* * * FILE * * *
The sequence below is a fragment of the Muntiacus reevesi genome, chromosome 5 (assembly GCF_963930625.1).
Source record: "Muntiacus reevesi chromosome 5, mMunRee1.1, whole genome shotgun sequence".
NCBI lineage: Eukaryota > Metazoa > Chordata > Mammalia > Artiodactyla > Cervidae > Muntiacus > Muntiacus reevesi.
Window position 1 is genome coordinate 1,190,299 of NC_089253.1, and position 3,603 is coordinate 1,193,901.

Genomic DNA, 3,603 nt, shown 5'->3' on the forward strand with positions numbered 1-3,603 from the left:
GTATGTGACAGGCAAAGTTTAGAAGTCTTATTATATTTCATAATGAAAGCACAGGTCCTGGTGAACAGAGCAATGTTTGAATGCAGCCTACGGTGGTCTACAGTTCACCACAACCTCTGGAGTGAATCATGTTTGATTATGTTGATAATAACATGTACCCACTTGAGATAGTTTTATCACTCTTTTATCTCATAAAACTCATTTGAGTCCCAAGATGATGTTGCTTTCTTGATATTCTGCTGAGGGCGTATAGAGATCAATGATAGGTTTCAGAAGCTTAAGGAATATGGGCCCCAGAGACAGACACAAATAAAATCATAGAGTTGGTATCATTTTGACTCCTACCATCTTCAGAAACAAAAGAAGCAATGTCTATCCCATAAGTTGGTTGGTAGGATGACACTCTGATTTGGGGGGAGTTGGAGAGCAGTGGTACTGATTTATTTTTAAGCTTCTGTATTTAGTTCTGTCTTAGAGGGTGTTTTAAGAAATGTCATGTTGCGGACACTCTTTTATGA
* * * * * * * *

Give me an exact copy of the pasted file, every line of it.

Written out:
The sequence below is a fragment of the Muntiacus reevesi genome, chromosome 5 (assembly GCF_963930625.1).
Source record: "Muntiacus reevesi chromosome 5, mMunRee1.1, whole genome shotgun sequence".
NCBI lineage: Eukaryota > Metazoa > Chordata > Mammalia > Artiodactyla > Cervidae > Muntiacus > Muntiacus reevesi.
Window position 1 is genome coordinate 1,190,299 of NC_089253.1, and position 3,603 is coordinate 1,193,901.

Genomic DNA, 3,603 nt, shown 5'->3' on the forward strand with positions numbered 1-3,603 from the left:
GTATGTGACAGGCAAAGTTTAGAAGTCTTATTATATTTCATAATGAAAGCACAGGTCCTGGTGAACAGAGCAATGTTTGAATGCAGCCTACGGTGGTCTACAGTTCACCACAACCTCTGGAGTGAATCATGTTTGATTATGTTGATAATAACATGTACCCACTTGAGATAGTTTTATCACTCTTTTATCTCATAAAACTCATTTGAGTCCCAAGATGATGTTGCTTTCTTGATATTCTGCTGAGGGCGTATAGAGATCAATGATAGGTTTCAGAAGCTTAAGGAATATGGGCCCCAGAGACAGACACAAATAAAATCATAGAGTTGGTATCATTTTGACTCCTACCATCTTCAGAAACAAAAGAAGCAATGTCTATCCCATAAGTTGGTTGGTAGGATGACACTCTGATTTGGGGGGAGTTGGAGAGCAGTGGTACTGATTTATTTTTAAGCTTCTGTATTTAGTTCTGTCTTAGAGGGTGTTTTAAGAAATGTCATGTTGCGGACACTCTTTTATGA